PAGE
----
The word of the Lord came to me: “Son of man, prophesy against the prophets of Israel who are now prophesying. Say to those who prophesy out of their own imagination: ‘Hear the word of the Lord!'”
Ezekiel 13:1-2 (NIV)
I do not believe that we who live in a post-enlightenment age can possibly fathom the religious climate of Ezekiel’s day. A person living in Jerusalem in that day would be familiar with various temples and religious centers catering to a giant web of Canaanite deities. A person living in the time of Ezekiel would be very familiar with mediums, prophets, fortune tellers, and soothsayers. It was a central part of daily life and the economy in the ancient world.
As I read of the prophetic performances God asked Ezekiel and his contemporaries to produce, it is easy to think that they stood out like sore thumbs. However, when I stop to consider the loud cacophony of prophets who catered to popular gods like Baal, Asherah, Dagon, Molech, Lotan, and Chemosh on the streets of Jerusalem, I wonder if Ezekiel’s prophetic performance art caused any more of a stir than a man dressed like Barney the dinosaur would cause in Times Square today.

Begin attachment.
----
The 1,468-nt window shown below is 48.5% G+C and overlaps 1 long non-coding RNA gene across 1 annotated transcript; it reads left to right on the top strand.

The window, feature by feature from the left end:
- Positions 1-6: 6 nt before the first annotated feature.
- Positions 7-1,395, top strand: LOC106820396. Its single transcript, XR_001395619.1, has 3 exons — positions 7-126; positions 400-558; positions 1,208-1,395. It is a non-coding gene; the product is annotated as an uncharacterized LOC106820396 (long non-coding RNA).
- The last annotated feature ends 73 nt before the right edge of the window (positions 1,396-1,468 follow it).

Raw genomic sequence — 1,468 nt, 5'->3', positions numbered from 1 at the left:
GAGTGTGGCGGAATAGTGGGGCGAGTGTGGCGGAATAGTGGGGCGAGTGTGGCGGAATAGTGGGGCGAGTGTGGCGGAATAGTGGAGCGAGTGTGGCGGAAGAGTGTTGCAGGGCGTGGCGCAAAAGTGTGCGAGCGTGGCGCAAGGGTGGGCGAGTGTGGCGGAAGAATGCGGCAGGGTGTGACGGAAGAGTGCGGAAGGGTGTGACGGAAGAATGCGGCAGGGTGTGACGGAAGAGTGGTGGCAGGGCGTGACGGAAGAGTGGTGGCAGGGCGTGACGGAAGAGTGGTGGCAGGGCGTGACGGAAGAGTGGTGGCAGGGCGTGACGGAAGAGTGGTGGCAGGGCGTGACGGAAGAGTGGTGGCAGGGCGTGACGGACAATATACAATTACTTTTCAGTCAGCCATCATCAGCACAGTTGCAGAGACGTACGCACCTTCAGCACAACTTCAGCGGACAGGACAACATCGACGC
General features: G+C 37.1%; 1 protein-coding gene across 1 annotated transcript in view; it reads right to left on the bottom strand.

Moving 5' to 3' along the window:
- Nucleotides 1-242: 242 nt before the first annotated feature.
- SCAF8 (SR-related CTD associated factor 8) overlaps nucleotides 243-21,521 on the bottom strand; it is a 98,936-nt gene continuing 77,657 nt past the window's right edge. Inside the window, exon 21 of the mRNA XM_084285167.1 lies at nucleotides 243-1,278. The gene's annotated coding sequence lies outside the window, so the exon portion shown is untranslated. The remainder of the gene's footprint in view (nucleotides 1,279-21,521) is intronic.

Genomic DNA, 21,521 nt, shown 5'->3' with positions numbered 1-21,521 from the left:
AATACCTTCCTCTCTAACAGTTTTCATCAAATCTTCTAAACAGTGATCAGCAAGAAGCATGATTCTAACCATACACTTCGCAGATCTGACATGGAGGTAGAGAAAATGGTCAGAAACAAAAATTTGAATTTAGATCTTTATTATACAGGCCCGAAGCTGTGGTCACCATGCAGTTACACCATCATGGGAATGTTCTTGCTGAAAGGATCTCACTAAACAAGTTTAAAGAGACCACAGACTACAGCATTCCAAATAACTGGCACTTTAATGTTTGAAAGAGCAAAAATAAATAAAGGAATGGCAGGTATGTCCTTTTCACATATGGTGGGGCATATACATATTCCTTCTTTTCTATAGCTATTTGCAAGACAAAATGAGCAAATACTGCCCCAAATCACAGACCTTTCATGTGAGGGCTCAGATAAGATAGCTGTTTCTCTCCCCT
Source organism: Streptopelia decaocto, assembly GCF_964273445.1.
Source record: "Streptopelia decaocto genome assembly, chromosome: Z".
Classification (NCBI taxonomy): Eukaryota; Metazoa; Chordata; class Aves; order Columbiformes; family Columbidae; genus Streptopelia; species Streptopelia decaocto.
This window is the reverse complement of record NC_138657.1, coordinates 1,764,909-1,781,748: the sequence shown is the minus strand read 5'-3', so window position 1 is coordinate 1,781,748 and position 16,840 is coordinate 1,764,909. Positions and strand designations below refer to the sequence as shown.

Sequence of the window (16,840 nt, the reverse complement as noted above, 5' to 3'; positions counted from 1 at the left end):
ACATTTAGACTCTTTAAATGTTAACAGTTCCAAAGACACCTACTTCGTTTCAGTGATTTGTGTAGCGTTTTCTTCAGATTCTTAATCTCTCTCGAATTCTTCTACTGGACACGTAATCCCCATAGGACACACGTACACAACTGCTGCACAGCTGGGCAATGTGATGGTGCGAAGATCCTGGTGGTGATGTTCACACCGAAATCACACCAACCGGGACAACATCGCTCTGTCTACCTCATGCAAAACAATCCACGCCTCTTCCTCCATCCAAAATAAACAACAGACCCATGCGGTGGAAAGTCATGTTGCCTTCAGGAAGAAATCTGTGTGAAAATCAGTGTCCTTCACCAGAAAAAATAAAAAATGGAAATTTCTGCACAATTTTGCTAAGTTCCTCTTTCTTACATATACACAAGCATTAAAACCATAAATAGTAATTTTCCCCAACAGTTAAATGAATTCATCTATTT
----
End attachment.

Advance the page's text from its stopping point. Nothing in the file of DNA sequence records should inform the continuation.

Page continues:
In today’s chapter God tells Ezekiel to prophesy against false prophets and those sons and daughters of Israel who were profiting from telling people what they wanted to hear and who appear to have mixed themselves and their faith with the practice of other religions. The question I ask myself is whether Ezekiel’s voice could even be heard above the din of the idolatrous crowd.
Today, I find myself mulling over how our culture (even in out post-enlightenment age) both parallels and contrasts the religious atmosphere of Ezekiel’s day. The internet has raised, to unprecedented levels, the cacophony of voices saying anything and everything to anyone and everyone. I am very aware that the voice of my squeaky little posts are lost in the din of information, advertisement, entertainment, opinion, and conjecture. Did Ezekiel feel the same way?
This morning I’m reminded of Van Gogh’s many drawings and paintings of the sower. The sower does not always know where his seed may fall, nor how they might take root, grow, or bear fruit. The sowers job is to cast his seed into the field. The prophets job is to sow his message into the din of contemporary voices.